Zyrtec, or cetirizine, is an antihistamine drug used for the treatment of seasonal allergies and its symptoms, such as rhinitis (runny or stuffy nose), cough and allergic skin manifestations like atopic dermatitis or urticaria. Zyrtec works by competing with histamine, the primary substance involved in allergic reactions, for receptor sites in different molecules, therefore blocking the allergy-triggering effect of histamine. Children can take Zyrtec in liquid or chewable tablet form.
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Common Side Effects
The most common side effect in children taking Zyrtec is drowsiness or sleepiness. One of the reasons it does this is because histamine is a neurotransmitter, an important protein that helps in the transmission of signals between neurons in the brain. By blocking the action of histamine, medicines like Zyrtec decrease the activity of histamine in the brain, resulting in drowsiness. Even though Zyrtec is considered a non-sedating antihistamine, children can still feel drowsy when taking it, so physicians usually recommend giving it at night, before sleep. Paradoxically, some children exhibit hyper-alertness, excitability and hyperactivity when taking some antihistamines. Other common side effects include headache, dry mouth and nausea.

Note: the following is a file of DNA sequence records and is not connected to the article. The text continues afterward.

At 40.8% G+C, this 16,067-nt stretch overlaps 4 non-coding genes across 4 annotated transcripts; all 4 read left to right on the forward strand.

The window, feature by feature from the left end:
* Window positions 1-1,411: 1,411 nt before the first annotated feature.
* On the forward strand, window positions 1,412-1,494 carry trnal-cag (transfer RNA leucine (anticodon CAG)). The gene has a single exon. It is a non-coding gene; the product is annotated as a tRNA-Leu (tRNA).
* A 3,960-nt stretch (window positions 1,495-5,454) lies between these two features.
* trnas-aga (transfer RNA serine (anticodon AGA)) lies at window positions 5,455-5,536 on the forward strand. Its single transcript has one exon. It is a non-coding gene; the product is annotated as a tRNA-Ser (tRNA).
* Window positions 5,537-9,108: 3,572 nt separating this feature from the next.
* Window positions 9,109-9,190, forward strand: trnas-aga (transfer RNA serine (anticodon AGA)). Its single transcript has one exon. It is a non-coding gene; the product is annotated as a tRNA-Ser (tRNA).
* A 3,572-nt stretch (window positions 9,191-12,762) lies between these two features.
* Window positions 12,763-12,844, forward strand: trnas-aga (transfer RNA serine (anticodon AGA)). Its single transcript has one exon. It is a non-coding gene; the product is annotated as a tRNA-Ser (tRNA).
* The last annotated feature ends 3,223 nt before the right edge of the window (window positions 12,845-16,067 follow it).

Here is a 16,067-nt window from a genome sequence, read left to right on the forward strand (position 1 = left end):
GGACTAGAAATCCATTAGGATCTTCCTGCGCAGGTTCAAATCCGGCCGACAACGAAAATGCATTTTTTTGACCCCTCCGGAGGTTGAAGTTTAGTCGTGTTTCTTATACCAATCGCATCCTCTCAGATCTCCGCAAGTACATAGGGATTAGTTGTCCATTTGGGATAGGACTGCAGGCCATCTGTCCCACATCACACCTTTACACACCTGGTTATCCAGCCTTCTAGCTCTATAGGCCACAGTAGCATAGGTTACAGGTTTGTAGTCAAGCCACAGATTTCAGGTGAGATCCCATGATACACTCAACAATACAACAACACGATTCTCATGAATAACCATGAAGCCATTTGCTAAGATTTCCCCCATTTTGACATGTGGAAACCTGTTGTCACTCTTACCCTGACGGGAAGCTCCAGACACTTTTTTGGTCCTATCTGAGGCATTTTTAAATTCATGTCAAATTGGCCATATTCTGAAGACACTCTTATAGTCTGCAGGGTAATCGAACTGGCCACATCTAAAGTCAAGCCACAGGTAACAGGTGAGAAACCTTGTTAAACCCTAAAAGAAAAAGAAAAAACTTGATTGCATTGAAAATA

Less Common Side Effects
Children taking Zyrtec can exhibit cardiac abnormalities, like palpitations or tachycardia (rapid heart rate). They can have either high or low blood pressure, although sometimes these changes in blood pressure will go unnoticed. Some children will have gastrointestinal side effects, like abdominal pain, diarrhea, loss of taste and decreased appetite. Patients may develop a rash that can mimic an allergic reaction. Occasionally, children can develop coughs, nose bleeds and increased urination.
Rare Side Effects
The reported rare side effects of Zyrtec administration can be the most serious. Children can have convulsions or seizures. They can develop aggressiveness, violent behavior, suicidal ideation and other serious behavioral changes. They can exhibit hallucinations, confusion, depression and syncope (passing out). Rarely, children taking Zyrtec can develop hemolytic anemia, in which the body starts destroying its own red blood cells; or thrombocytopenia, in which the platelets (the blood cells involved in clotting) can be dangerously low, leading to spontaneous bleeding. The worse side effects occur in accidental or intentional overdoses of Zyrtec or in patients with liver problems, as Zyrtec is metabolized by the liver, and children with failing livers can inadvertently build up higher doses of the drug in their bloodstreams.